Subsequent projects

Prof. Dr. Joachim Griesenbeck
University of Regensburg
Fakultät für Biologie -
Institut für Biochemie, Genetik und Mikrobiologie


Prof. Dr. Hinrich Boeger
University of California, Santa Cruz
Molecular Cell & Developmental Biology

Structural analysis of single gene molecules by electron and atomic force microscopy

In previous collaborations, we have investigated the mechanism of transcriptional activation of individualgenes in the eukaryotic model organism S. cerevisiae (hereafter called yeast) (Boeger et al., 2008; Brown et al., 2013; Hamperl et al., 2014a, 2014b). To this end we have developed an experimental method for the isolation of molecules of defined genes from yeast chromosomes. This has allowed us to investigate both the protein composition of individual genes in different functional states by mass spectrometry, and to analyse the nucleosome configurations of single gene molecules by electron microscopy. Both approaches have greatly advanced knowledge and understanding of the structural and compositional dynamics of defined chromatin domains; and novel insights into the mechanistic relationship between chromatin structure and transcription were thus obtained.

We wish to continue our collaboration with the goal to further advance electron microscopic (EM) techniques in both laboratories, and to explore the possibility of atomic force microscopy (AFM) for the structural analysis of single gene molecules. AFM microscopy will be performed in collaboration with Holger Schmidt (Electrical Engineering, UCSC); and we would like to include Dr. John van Noort (University of Leiden), an expert on AFM and magnetic force microscopy, who is interested in the acquisition of our chromatin ring isolation method for his research on the elastic properties of chromatin fibers. The hope is that AFM will provide an easier and more efficient experimental tool for the structural analysis of single gene molecules than EM.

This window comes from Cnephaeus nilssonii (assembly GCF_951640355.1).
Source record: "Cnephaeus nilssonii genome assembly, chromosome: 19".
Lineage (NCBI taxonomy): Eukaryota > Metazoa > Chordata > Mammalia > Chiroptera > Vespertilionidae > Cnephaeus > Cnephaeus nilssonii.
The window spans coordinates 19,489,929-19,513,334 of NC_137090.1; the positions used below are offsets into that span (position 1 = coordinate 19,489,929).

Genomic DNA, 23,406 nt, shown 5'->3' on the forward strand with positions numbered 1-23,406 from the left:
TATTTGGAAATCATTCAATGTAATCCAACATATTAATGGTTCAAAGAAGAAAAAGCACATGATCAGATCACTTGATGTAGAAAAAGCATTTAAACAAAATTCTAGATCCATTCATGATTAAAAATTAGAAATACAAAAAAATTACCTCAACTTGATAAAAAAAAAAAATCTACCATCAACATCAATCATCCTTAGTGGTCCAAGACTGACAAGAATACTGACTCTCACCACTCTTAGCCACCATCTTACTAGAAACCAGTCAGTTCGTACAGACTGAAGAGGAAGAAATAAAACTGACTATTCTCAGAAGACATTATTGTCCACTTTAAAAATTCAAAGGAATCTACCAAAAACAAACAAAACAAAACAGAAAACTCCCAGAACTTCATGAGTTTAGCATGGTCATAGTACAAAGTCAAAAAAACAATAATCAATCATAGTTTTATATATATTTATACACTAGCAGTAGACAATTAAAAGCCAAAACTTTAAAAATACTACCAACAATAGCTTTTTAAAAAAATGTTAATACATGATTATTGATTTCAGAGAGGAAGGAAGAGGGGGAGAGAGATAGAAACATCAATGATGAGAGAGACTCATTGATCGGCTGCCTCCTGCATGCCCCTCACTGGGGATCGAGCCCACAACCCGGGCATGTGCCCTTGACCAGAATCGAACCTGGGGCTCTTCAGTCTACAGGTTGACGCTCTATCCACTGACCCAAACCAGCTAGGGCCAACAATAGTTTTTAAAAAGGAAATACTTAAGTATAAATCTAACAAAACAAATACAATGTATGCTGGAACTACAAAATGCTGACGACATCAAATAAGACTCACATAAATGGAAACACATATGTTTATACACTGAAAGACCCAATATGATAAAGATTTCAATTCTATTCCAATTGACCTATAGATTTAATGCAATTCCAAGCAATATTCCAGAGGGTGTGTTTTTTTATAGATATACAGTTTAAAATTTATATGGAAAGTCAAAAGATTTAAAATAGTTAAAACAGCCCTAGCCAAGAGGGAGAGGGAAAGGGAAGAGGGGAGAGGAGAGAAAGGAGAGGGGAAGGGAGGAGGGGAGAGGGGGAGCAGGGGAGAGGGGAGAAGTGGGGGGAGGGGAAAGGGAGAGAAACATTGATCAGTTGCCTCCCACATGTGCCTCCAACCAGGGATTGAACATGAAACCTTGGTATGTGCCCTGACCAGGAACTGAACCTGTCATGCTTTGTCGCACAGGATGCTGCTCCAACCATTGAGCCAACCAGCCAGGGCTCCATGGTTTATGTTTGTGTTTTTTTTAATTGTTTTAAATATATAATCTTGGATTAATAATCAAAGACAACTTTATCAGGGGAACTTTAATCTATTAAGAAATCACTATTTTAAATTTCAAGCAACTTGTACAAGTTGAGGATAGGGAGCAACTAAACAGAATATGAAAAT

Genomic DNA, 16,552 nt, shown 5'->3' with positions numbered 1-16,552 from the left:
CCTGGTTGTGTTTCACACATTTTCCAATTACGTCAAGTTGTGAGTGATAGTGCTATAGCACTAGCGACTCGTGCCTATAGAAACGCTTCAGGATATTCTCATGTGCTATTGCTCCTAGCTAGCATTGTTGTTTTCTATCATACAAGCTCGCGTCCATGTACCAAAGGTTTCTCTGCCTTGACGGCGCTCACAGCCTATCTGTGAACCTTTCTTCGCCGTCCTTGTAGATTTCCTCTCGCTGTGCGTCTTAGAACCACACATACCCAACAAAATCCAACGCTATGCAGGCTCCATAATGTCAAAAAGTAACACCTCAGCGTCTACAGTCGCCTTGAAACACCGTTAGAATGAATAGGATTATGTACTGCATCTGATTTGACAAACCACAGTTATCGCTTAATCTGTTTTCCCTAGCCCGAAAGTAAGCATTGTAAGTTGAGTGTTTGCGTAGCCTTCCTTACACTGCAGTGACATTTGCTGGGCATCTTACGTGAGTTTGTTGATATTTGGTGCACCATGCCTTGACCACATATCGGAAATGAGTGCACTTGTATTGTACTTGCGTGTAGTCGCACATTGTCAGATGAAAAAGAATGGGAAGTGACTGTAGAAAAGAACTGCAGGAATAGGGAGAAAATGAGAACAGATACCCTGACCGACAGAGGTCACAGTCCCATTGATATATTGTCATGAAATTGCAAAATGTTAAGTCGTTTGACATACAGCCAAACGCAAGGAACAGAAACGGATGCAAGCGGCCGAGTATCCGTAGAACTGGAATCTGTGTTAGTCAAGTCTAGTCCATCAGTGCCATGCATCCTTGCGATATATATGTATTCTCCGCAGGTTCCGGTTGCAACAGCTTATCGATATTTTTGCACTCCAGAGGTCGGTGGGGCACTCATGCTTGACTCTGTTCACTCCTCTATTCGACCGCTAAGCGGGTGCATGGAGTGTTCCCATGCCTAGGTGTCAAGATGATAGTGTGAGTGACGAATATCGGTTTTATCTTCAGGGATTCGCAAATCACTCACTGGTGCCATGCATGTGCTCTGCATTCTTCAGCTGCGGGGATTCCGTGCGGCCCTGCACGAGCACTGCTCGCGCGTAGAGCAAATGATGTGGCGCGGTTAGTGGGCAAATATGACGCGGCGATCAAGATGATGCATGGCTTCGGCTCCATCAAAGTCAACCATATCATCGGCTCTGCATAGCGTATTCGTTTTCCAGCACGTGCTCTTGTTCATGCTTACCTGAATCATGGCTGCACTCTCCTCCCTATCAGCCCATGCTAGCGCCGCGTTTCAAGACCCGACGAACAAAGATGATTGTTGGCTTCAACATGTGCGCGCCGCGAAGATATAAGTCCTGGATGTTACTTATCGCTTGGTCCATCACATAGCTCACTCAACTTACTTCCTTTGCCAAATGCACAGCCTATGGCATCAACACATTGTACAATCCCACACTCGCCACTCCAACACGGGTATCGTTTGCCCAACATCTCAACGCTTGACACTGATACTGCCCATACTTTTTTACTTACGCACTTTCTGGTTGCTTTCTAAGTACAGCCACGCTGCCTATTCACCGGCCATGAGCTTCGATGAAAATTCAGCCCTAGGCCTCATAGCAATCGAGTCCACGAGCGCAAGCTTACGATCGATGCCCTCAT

References:

Boeger, H., Griesenbeck, J., and Kornberg, R.D. (2008). Nucleosome retention and the stochastic nature of promoter chromatin remodeling for transcription. Cell 133, 716–726.
Brown, C.R., Mao, C., Falkovskaia, E., Jurica, M.S., and Boeger, H. (2013). Linking stochastic fluctuations in chromatin structure and gene expression. PLoS Biol. 11, e1001621.
Hamperl, S., Brown, C.R., Garea, A.V., Perez-Fernandez, J., Bruckmann, A., Huber, K., Wittner, M., Babl, V., Stoeckl, U., Deutzmann, R., et al. (2014a). Compositional and structural analysis of selected chromosomal domains from Saccharomyces cerevisiae. Nucleic Acids Res. 42, e2.
Hamperl, S., Brown, C.R., Perez-Fernandez, J., Huber, K., Wittner, M., Babl, V., Stöckl, U., Boeger, H., Tschochner, H., Milkereit, P., et al. (2014b). Purification of specific chromatin domains from single-copy gene loci in Saccharomyces cerevisiae. Methods Mol. Biol. Clifton NJ 1094, 329–341.

 

Primary project: Molecular mechanism of gene activation: Chromatin transition at the yeast PHO5 promoter


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